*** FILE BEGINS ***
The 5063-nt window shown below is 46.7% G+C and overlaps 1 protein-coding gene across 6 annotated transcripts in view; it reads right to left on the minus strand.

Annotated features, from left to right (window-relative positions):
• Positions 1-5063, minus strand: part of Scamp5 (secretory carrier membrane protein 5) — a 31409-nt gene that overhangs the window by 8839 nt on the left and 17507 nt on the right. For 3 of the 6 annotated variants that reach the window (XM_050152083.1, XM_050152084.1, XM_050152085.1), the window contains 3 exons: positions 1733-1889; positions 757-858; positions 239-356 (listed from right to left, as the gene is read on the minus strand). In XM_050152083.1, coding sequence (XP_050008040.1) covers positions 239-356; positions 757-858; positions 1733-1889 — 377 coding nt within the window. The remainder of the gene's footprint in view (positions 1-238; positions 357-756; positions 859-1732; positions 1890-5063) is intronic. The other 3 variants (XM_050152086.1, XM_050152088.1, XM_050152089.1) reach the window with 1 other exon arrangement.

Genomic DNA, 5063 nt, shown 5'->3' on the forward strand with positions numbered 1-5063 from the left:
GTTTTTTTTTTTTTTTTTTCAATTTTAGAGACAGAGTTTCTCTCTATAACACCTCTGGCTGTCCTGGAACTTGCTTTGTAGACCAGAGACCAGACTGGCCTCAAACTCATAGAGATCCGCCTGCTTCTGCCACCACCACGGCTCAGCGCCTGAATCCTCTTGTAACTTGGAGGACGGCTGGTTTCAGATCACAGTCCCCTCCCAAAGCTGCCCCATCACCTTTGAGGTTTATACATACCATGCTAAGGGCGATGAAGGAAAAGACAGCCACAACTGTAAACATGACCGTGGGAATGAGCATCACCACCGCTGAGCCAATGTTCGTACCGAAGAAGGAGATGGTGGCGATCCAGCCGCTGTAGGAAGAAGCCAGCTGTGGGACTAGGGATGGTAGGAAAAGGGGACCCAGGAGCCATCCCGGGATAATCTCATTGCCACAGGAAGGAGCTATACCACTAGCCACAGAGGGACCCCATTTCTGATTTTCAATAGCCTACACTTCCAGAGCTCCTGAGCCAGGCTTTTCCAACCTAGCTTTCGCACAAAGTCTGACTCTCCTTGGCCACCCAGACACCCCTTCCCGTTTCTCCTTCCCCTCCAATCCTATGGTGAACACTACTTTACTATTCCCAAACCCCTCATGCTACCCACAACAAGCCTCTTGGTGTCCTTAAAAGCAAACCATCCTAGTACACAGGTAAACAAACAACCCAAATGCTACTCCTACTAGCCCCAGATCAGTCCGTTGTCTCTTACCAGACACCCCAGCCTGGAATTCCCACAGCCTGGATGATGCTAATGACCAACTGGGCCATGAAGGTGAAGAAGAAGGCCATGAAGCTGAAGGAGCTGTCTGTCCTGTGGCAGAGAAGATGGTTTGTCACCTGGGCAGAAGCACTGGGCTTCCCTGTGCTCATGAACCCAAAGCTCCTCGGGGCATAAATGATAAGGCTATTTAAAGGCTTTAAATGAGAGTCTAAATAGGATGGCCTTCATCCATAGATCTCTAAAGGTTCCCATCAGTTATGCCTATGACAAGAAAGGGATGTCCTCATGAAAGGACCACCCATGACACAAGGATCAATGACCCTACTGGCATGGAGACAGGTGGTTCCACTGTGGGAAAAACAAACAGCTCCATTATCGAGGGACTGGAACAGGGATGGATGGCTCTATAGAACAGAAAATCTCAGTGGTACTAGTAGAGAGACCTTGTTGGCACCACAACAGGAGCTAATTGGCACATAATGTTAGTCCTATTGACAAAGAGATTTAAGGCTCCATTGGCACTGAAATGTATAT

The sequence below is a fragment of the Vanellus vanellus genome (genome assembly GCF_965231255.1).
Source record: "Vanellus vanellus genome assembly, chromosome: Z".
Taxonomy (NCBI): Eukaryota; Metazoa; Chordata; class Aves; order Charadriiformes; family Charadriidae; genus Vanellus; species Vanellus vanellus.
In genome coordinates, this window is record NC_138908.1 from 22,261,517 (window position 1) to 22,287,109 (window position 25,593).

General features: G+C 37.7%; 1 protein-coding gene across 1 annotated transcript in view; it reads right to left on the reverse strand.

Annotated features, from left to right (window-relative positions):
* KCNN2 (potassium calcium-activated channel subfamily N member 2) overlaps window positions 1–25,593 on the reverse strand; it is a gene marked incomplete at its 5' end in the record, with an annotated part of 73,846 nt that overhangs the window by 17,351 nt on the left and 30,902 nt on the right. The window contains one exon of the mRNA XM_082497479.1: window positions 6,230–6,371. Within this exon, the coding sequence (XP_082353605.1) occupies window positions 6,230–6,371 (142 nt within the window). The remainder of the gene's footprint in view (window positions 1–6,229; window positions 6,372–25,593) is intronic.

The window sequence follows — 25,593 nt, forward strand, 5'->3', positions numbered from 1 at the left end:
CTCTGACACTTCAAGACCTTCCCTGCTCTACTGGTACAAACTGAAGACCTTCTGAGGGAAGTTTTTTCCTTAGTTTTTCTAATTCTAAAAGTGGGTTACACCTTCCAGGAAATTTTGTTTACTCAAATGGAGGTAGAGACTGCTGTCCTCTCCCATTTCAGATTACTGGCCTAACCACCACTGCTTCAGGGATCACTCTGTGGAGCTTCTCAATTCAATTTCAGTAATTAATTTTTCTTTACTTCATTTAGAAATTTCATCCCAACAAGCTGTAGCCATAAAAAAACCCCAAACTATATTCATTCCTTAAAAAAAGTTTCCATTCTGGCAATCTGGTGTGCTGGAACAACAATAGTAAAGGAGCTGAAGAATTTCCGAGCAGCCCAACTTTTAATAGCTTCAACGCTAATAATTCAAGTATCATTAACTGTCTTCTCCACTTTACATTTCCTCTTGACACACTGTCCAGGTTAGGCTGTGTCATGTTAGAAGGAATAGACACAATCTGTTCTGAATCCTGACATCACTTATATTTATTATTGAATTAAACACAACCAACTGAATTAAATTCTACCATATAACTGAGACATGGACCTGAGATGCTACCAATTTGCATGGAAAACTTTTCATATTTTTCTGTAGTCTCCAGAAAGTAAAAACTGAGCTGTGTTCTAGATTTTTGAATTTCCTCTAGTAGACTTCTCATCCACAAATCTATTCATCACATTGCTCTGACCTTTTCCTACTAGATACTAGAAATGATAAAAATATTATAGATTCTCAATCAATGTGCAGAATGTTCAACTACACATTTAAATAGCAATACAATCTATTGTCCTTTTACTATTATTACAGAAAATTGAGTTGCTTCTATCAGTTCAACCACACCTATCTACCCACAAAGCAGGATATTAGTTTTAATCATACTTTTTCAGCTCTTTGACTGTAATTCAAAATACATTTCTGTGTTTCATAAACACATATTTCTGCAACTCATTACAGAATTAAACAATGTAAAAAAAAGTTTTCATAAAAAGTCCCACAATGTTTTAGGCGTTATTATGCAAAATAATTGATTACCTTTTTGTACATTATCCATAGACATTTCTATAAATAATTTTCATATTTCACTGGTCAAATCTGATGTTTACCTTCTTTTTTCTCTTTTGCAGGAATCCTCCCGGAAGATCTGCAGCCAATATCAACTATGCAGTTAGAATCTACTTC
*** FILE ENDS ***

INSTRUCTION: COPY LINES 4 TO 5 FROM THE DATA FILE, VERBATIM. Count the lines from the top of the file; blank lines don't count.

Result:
Genomic DNA, 5063 nt, shown 5'->3' on the forward strand with positions numbered 1-5063 from the left:
GTTTTTTTTTTTTTTTTTTCAATTTTAGAGACAGAGTTTCTCTCTATAACACCTCTGGCTGTCCTGGAACTTGCTTTGTAGACCAGAGACCAGACTGGCCTCAAACTCATAGAGATCCGCCTGCTTCTGCCACCACCACGGCTCAGCGCCTGAATCCTCTTGTAACTTGGAGGACGGCTGGTTTCAGATCACAGTCCCCTCCCAAAGCTGCCCCATCACCTTTGAGGTTTATACATACCATGCTAAGGGCGATGAAGGAAAAGACAGCCACAACTGTAAACATGACCGTGGGAATGAGCATCACCACCGCTGAGCCAATGTTCGTACCGAAGAAGGAGATGGTGGCGATCCAGCCGCTGTAGGAAGAAGCCAGCTGTGGGACTAGGGATGGTAGGAAAAGGGGACCCAGGAGCCATCCCGGGATAATCTCATTGCCACAGGAAGGAGCTATACCACTAGCCACAGAGGGACCCCATTTCTGATTTTCAATAGCCTACACTTCCAGAGCTCCTGAGCCAGGCTTTTCCAACCTAGCTTTCGCACAAAGTCTGACTCTCCTTGGCCACCCAGACACCCCTTCCCGTTTCTCCTTCCCCTCCAATCCTATGGTGAACACTACTTTACTATTCCCAAACCCCTCATGCTACCCACAACAAGCCTCTTGGTGTCCTTAAAAGCAAACCATCCTAGTACACAGGTAAACAAACAACCCAAATGCTACTCCTACTAGCCCCAGATCAGTCCGTTGTCTCTTACCAGACACCCCAGCCTGGAATTCCCACAGCCTGGATGATGCTAATGACCAACTGGGCCATGAAGGTGAAGAAGAAGGCCATGAAGCTGAAGGAGCTGTCTGTCCTGTGGCAGAGAAGATGGTTTGTCACCTGGGCAGAAGCACTGGGCTTCCCTGTGCTCATGAACCCAAAGCTCCTCGGGGCATAAATGATAAGGCTATTTAAAGGCTTTAAATGAGAGTCTAAATAGGATGGCCTTCATCCATAGATCTCTAAAGGTTCCCATCAGTTATGCCTATGACAAGAAAGGGATGTCCTCATGAAAGGACCACCCATGACACAAGGATCAATGACCCTACTGGCATGGAGACAGGTGGTTCCACTGTGGGAAAAACAAACAGCTCCATTATCGAGGGACTGGAACAGGGATGGATGGCTCTATAGAACAGAAAATCTCAGTGGTACTAGTAGAGAGACCTTGTTGGCACCACAACAGGAGCTAATTGGCACATAATGTTAGTCCTATTGACAAAGAGATTTAAGGCTCCATTGGCACTGAAATGTATAT